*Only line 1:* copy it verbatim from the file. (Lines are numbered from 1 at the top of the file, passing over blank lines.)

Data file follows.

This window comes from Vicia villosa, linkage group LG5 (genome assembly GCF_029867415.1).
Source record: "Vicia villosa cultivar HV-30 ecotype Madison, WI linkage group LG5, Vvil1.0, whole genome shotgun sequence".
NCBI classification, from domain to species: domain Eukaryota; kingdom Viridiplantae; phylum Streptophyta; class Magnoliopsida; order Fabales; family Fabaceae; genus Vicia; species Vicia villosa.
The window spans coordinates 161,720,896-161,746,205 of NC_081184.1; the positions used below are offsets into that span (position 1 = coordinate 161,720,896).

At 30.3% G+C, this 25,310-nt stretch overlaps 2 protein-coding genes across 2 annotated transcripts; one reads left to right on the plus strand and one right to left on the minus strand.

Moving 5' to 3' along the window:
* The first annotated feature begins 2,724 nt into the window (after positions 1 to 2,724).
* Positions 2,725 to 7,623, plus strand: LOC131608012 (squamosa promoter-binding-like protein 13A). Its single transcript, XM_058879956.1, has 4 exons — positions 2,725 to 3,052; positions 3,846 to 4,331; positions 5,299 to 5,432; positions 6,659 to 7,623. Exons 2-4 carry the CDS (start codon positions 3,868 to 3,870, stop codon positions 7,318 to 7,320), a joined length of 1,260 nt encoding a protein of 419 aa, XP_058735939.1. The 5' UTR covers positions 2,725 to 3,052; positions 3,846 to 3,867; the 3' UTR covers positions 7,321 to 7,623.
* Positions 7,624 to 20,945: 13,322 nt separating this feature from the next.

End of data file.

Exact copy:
This window comes from Vicia villosa, linkage group LG5 (genome assembly GCF_029867415.1).